|Silver spurs for sale.|
|Sign advertising the |
National Championship Rodeo
|I watch the charros!|
There is a certain order on how the competitions proceed. Usually money is not won by the charros but they may win a trophy. I noticed that many of the charros were dressed alike which I found out comprised a team. Each team comes from a ranch and they compete against other ranches. Charros are judged by finesse and grace, speed and how well the horse is trained.
Wikipedia's information is that the Charreada is a tradition from 16th century Spain where there would be competition between haciendas. When tradition began to fade, the Federacion Mexicana de Charreria was formed to keep the tradition alive. Usually, the competitors are upper middle class because their hats can cost between $200 to $2,500.
|A fancy sombrero.|
I did not like the third event called Colas en el Lienzo (steer tailing) where the charro grabs the bulls tail, wraps it around his leg and rides past the bull to knock it down. Fourth was the Jineteo de Toro (bull riding) and I noticed the bull was smaller than the ones we use in the United States. The charro must not fall off and when he dismounts he needs to land standing up. Fifth was Terna en el Ruedo (team roping) where three charros try to rope a bull by the neck and hind legs while the third charro ties the bull's feet together. Three against one did not seem fair to me!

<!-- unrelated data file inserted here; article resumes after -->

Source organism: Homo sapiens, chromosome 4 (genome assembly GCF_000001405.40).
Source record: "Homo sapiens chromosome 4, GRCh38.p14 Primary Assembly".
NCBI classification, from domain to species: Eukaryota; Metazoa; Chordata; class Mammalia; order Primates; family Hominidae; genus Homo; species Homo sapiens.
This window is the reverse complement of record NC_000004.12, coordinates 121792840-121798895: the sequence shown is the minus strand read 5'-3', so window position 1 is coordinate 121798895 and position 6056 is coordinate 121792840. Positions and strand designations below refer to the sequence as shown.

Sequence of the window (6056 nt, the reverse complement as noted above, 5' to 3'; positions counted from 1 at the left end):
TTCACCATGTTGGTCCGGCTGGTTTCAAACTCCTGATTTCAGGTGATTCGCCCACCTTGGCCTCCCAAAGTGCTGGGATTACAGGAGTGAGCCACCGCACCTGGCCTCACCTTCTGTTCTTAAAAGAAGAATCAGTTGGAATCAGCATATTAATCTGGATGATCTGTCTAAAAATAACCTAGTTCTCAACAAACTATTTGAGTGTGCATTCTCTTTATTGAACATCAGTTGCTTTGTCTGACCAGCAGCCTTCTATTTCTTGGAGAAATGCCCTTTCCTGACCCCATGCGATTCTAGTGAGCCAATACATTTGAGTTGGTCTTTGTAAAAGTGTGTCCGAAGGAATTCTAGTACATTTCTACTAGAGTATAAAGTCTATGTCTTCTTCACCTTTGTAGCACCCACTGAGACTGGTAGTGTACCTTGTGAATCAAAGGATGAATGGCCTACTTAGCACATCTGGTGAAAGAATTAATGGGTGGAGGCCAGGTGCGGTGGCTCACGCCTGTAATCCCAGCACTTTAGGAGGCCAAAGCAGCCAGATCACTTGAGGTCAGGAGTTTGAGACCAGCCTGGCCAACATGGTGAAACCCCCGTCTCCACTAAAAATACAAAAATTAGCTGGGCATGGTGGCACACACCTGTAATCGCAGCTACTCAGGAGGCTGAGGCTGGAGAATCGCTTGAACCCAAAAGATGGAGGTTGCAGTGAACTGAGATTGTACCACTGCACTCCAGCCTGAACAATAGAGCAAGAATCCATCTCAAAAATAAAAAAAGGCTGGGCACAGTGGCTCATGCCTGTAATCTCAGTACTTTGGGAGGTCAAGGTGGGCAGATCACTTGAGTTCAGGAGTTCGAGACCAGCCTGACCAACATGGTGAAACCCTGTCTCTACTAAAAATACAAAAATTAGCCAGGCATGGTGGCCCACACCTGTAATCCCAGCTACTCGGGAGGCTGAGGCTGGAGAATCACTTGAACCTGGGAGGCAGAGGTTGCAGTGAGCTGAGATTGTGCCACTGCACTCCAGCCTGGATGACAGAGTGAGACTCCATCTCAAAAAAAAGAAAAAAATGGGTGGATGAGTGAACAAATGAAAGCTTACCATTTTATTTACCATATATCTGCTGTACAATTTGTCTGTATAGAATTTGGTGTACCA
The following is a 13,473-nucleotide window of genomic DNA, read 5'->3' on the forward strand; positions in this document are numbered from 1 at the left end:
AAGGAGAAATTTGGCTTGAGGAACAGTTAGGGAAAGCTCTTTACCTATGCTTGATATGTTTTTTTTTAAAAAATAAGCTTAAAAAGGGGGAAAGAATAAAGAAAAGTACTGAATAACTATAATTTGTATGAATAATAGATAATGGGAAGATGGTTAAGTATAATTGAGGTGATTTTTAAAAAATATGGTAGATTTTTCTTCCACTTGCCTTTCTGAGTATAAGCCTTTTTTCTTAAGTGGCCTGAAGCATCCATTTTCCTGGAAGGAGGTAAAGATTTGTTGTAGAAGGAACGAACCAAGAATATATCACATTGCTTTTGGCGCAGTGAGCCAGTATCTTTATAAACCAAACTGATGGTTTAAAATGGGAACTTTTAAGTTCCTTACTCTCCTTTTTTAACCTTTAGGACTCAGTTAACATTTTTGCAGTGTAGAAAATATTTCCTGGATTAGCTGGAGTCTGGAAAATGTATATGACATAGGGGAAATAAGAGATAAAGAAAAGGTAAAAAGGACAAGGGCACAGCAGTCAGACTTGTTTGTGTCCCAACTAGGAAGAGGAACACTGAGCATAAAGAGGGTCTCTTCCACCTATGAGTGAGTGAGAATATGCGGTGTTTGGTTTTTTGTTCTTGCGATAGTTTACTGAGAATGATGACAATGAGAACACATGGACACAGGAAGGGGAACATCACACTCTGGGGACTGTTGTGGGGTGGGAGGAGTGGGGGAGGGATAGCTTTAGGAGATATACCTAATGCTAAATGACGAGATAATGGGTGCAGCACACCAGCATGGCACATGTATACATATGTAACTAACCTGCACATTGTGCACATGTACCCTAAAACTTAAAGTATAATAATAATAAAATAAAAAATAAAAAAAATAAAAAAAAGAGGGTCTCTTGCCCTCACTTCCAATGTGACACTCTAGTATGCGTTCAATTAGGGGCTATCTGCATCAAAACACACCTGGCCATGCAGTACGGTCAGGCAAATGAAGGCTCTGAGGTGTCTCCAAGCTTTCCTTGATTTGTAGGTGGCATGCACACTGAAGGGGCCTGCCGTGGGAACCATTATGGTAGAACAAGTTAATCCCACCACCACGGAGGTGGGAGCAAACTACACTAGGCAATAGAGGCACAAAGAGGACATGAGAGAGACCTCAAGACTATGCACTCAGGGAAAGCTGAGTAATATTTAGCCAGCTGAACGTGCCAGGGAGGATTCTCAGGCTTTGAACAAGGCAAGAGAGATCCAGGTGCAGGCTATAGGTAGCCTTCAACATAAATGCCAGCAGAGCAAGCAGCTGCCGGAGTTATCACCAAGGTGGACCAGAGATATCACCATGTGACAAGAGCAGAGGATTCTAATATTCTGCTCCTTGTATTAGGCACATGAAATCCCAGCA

Sixth event is called Jineteo de Yegua (bareback on wild mare) and this resembles our bareback riding of a bucking horse. Seventh was the Manganas a Pie (forefooting) where the charro is on foot, ropes horse's front legs as the mare is chased by three mounted charros. Eighth was the Manganas a Caballo (forefooting on horseback) as a charro tries roping horse's front legs and causes it to fall. I felt sorry for the poor horse that actually got roped. Many did not and I sighed with relief to see the horse run off!
|Manganas a Caballo|
I thought the rodeo was over until my friends said, "Now comes the Escaramuza (skirmish)!" I waited and saw many young, beautiful girls come into the arena. They were dressed in colorful crinolines as they rode side saddle. I was told they are sometimes called Adelitas (woman of the revolution). The women maneuver their horses in many formations which reminded me of our Westernairs.
|A young rider|
Even though watching the Charreada was interesting, some parts of it, I would place in the same location I keep bull fighting, circuses and rodeos. I feel sad for the animals because I know they have got to feel pain!
|With hind legs tied, this horse will fall|
and I hope it does not get hurt!
"If a man aspires toward a righteous life,
his first act of abstinence is from injury
to animals." Leo Tolstoy